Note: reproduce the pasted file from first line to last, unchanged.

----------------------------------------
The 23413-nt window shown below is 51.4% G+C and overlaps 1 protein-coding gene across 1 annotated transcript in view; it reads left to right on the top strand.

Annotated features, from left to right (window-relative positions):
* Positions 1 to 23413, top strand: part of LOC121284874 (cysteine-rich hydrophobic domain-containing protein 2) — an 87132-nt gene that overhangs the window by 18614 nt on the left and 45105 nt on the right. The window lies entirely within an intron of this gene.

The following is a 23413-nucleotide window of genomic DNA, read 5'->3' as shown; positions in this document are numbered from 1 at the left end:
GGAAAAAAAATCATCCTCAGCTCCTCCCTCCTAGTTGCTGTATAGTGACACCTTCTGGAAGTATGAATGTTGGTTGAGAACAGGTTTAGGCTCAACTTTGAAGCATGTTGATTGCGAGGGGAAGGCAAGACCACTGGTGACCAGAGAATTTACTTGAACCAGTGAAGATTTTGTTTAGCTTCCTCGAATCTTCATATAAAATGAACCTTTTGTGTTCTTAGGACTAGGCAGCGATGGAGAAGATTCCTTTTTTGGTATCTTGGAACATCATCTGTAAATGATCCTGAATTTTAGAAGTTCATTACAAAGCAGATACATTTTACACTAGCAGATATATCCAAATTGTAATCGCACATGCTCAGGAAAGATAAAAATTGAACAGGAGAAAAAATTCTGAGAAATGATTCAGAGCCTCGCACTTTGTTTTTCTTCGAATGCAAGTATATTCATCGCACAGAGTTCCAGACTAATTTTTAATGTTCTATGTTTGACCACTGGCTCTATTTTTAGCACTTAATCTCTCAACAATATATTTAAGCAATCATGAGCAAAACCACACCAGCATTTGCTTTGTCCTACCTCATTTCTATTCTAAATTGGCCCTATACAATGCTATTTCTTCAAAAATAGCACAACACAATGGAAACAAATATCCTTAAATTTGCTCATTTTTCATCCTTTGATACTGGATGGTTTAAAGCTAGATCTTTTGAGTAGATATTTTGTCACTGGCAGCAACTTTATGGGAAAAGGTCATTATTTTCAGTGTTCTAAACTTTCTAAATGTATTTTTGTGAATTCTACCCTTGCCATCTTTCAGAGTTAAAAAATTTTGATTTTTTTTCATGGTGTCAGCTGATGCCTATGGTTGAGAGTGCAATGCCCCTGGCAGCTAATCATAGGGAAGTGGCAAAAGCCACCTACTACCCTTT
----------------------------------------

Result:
The 23413-nt window shown below is 51.4% G+C and overlaps 1 protein-coding gene across 1 annotated transcript in view; it reads left to right on the top strand.

Annotated features, from left to right (window-relative positions):
* Positions 1 to 23413, top strand: part of LOC121284874 (cysteine-rich hydrophobic domain-containing protein 2) — an 87132-nt gene that overhangs the window by 18614 nt on the left and 45105 nt on the right. The window lies entirely within an intron of this gene.

The following is a 23413-nucleotide window of genomic DNA, read 5'->3' as shown; positions in this document are numbered from 1 at the left end:
GGAAAAAAAATCATCCTCAGCTCCTCCCTCCTAGTTGCTGTATAGTGACACCTTCTGGAAGTATGAATGTTGGTTGAGAACAGGTTTAGGCTCAACTTTGAAGCATGTTGATTGCGAGGGGAAGGCAAGACCACTGGTGACCAGAGAATTTACTTGAACCAGTGAAGATTTTGTTTAGCTTCCTCGAATCTTCATATAAAATGAACCTTTTGTGTTCTTAGGACTAGGCAGCGATGGAGAAGATTCCTTTTTTGGTATCTTGGAACATCATCTGTAAATGATCCTGAATTTTAGAAGTTCATTACAAAGCAGATACATTTTACACTAGCAGATATATCCAAATTGTAATCGCACATGCTCAGGAAAGATAAAAATTGAACAGGAGAAAAAATTCTGAGAAATGATTCAGAGCCTCGCACTTTGTTTTTCTTCGAATGCAAGTATATTCATCGCACAGAGTTCCAGACTAATTTTTAATGTTCTATGTTTGACCACTGGCTCTATTTTTAGCACTTAATCTCTCAACAATATATTTAAGCAATCATGAGCAAAACCACACCAGCATTTGCTTTGTCCTACCTCATTTCTATTCTAAATTGGCCCTATACAATGCTATTTCTTCAAAAATAGCACAACACAATGGAAACAAATATCCTTAAATTTGCTCATTTTTCATCCTTTGATACTGGATGGTTTAAAGCTAGATCTTTTGAGTAGATATTTTGTCACTGGCAGCAACTTTATGGGAAAAGGTCATTATTTTCAGTGTTCTAAACTTTCTAAATGTATTTTTGTGAATTCTACCCTTGCCATCTTTCAGAGTTAAAAAATTTTGATTTTTTTTCATGGTGTCAGCTGATGCCTATGGTTGAGAGTGCAATGCCCCTGGCAGCTAATCATAGGGAAGTGGCAAAAGCCACCTACTACCCTTT